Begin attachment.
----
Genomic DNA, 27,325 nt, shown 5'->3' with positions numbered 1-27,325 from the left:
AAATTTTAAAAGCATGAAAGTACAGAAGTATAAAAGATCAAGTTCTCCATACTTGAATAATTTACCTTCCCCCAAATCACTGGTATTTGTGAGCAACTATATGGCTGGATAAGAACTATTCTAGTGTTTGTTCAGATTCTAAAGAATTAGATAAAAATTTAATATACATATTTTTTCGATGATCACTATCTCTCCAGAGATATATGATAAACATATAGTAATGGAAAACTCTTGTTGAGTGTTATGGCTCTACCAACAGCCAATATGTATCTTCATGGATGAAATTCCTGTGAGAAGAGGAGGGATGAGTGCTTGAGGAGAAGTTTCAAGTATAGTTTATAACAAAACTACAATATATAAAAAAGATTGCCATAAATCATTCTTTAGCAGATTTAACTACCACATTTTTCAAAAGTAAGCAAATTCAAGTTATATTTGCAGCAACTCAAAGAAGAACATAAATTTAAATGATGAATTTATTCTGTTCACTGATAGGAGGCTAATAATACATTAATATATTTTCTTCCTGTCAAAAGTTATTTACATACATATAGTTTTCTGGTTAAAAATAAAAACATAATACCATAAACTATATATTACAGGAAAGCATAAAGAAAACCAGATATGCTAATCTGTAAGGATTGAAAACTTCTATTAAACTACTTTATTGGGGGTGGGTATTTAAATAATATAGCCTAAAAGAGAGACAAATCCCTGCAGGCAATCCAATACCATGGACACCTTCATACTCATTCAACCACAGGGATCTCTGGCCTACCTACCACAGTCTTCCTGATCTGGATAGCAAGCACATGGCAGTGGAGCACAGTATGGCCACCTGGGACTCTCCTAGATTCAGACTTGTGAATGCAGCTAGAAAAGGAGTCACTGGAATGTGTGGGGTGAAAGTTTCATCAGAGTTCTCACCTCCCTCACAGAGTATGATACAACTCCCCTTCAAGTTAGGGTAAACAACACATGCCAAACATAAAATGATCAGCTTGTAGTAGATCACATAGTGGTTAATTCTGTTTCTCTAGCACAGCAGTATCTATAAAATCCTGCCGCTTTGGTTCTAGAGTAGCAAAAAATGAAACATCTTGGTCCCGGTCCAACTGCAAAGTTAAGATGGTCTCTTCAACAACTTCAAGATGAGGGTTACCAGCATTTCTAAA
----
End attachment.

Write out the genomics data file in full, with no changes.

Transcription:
Genomic DNA, 27,325 nt, shown 5'->3' with positions numbered 1-27,325 from the left:
AAATTTTAAAAGCATGAAAGTACAGAAGTATAAAAGATCAAGTTCTCCATACTTGAATAATTTACCTTCCCCCAAATCACTGGTATTTGTGAGCAACTATATGGCTGGATAAGAACTATTCTAGTGTTTGTTCAGATTCTAAAGAATTAGATAAAAATTTAATATACATATTTTTTCGATGATCACTATCTCTCCAGAGATATATGATAAACATATAGTAATGGAAAACTCTTGTTGAGTGTTATGGCTCTACCAACAGCCAATATGTATCTTCATGGATGAAATTCCTGTGAGAAGAGGAGGGATGAGTGCTTGAGGAGAAGTTTCAAGTATAGTTTATAACAAAACTACAATATATAAAAAAGATTGCCATAAATCATTCTTTAGCAGATTTAACTACCACATTTTTCAAAAGTAAGCAAATTCAAGTTATATTTGCAGCAACTCAAAGAAGAACATAAATTTAAATGATGAATTTATTCTGTTCACTGATAGGAGGCTAATAATACATTAATATATTTTCTTCCTGTCAAAAGTTATTTACATACATATAGTTTTCTGGTTAAAAATAAAAACATAATACCATAAACTATATATTACAGGAAAGCATAAAGAAAACCAGATATGCTAATCTGTAAGGATTGAAAACTTCTATTAAACTACTTTATTGGGGGTGGGTATTTAAATAATATAGCCTAAAAGAGAGACAAATCCCTGCAGGCAATCCAATACCATGGACACCTTCATACTCATTCAACCACAGGGATCTCTGGCCTACCTACCACAGTCTTCCTGATCTGGATAGCAAGCACATGGCAGTGGAGCACAGTATGGCCACCTGGGACTCTCCTAGATTCAGACTTGTGAATGCAGCTAGAAAAGGAGTCACTGGAATGTGTGGGGTGAAAGTTTCATCAGAGTTCTCACCTCCCTCACAGAGTATGATACAACTCCCCTTCAAGTTAGGGTAAACAACACATGCCAAACATAAAATGATCAGCTTGTAGTAGATCACATAGTGGTTAATTCTGTTTCTCTAGCACAGCAGTATCTATAAAATCCTGCCGCTTTGGTTCTAGAGTAGCAAAAAATGAAACATCTTGGTCCCGGTCCAACTGCAAAGTTAAGATGGTCTCTTCAACAACTTCAAGATGAGGGTTACCAGCATTTCTAAA